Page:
Neither the sexually immoral, nor idolaters, nor adulterers, nor men who practice homosexuality, nor thieves, nor the greedy, nor drunkards, nor revilers, nor swindlers will inherit the kingdom of God (1 Corinthians 6:9-10).
It is hard for us to recognize how radical the New Testament’s approach to relationships would have been for ancient readers. For instance, imagine the frustration King Ahasuerus might have felt if he had come into contact with the book of 1 Corinthians.
The king, who gave no evidence of holding any desires in check, would have read, “It is good for a man not to have sexual relations with a woman” (1 Corinthians 7:1). The king would have expected his eunuchs to effectively serve the court by remaining single, but would not have considered doing so himself.
The ruler would have continued to read, “Each man should have his own wife, and each woman her own husband” (1 Corinthians 7:2). These would be potentially convicting words for one who maintained a harem.
He may have brightened at the phrase, “The wife does not have authority over her own body, but the husband does.” He would have been perplexed at the next line, though: “Likewise the husband does not have authority over his own body, but the wife does” (1 Corinthians 7:4).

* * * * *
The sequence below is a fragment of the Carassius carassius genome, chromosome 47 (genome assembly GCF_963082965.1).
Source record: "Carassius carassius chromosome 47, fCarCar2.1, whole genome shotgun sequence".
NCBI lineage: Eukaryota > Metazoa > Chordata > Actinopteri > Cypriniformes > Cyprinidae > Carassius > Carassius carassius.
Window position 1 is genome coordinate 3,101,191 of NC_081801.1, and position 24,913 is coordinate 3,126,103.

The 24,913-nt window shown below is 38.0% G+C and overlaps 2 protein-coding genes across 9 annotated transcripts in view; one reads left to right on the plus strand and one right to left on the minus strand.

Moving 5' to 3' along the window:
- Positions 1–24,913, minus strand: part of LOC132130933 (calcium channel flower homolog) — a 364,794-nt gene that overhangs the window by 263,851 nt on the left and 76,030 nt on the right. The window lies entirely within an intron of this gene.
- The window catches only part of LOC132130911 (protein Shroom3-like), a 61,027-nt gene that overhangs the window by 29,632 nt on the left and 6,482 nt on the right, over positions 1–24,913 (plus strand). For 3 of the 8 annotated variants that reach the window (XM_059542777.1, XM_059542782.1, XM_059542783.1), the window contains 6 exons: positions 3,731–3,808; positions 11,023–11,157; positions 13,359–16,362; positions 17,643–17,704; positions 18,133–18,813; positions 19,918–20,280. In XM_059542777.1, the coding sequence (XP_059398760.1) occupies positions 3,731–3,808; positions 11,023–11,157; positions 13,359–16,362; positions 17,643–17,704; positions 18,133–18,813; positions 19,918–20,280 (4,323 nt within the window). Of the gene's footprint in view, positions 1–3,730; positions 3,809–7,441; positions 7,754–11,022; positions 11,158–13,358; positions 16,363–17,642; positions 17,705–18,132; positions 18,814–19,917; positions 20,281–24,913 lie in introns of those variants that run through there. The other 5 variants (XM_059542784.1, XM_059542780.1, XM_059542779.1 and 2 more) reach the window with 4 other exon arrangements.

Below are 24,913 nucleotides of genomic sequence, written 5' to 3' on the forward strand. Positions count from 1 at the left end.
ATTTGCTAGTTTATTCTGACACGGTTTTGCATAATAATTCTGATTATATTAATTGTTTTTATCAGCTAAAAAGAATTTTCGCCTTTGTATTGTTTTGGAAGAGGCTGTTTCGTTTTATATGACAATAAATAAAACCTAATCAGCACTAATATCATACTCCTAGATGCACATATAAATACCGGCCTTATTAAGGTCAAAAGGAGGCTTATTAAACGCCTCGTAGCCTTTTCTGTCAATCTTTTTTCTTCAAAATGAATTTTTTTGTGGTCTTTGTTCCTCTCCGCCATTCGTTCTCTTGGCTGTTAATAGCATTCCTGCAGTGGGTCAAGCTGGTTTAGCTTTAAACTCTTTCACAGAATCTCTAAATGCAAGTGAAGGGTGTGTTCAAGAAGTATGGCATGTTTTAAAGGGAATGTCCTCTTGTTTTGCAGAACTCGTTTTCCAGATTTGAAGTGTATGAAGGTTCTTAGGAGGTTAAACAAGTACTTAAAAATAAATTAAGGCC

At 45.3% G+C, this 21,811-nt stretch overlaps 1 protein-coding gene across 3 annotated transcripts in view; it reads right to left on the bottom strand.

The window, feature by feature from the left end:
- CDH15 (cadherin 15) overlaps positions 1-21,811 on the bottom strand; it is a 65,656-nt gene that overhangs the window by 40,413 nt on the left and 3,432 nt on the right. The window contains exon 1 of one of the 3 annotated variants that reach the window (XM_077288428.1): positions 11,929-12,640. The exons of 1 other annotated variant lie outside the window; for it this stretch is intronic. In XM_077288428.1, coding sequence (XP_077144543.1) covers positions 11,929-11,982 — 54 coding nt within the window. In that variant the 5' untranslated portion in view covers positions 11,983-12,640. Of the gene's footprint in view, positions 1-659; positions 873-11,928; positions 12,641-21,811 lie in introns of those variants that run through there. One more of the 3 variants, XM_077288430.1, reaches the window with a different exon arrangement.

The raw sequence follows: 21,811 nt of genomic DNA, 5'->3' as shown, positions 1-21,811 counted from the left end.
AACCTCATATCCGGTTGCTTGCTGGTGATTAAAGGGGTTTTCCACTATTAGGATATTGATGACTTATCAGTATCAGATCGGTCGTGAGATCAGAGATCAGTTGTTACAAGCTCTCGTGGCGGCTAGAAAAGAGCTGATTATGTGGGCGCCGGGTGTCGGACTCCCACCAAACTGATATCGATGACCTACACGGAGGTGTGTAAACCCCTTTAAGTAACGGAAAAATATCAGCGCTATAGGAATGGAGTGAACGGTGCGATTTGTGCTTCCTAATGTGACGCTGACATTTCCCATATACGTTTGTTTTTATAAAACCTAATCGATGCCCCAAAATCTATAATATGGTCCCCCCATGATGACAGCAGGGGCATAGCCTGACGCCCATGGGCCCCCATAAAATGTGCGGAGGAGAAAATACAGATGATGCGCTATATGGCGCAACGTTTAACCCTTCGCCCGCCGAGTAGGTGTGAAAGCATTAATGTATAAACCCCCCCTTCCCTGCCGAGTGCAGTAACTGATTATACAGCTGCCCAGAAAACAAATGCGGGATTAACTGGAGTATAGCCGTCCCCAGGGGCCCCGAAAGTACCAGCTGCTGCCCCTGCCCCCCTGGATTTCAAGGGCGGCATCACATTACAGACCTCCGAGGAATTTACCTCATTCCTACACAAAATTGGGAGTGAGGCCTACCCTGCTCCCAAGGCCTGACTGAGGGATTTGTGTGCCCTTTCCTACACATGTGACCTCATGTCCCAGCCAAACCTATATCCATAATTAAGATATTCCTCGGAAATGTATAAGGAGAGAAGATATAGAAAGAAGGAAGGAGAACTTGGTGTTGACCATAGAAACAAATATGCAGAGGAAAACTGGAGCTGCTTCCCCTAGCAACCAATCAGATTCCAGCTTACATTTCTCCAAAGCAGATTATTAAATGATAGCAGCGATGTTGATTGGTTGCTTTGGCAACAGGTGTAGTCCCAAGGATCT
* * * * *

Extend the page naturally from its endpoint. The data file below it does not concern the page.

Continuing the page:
Ahasuerus, who forbade his wife to approach unless called for, would have been challenged with the statement, “Let the husband render to his wife the affection due her, and likewise also the wife to her husband” (1 Corinthians 7:3, NKJV). The New Testament would have called this king to honor his wife in a way he would not have normally considered.
Finally, the king would have read about God’s desire for wives to be cherished for a lifetime: “The husband should not divorce his wife” (1 Corinthians 7:11).
The picture of a pagan marriage found in the book of Esther should make us thankful that the New Testament calls men and women to more fulfilling and more loving marriage relationships. The gospel allows us to experience marriage the way God intended.
“There is nothing more reprehensible and dehumanizing to women than the ungodly, worldly way of looking at women. It’s wherever the light of the gospel has gone into our world that the role, the view, and the treatment of women have been elevated.” Nancy Leigh DeMoss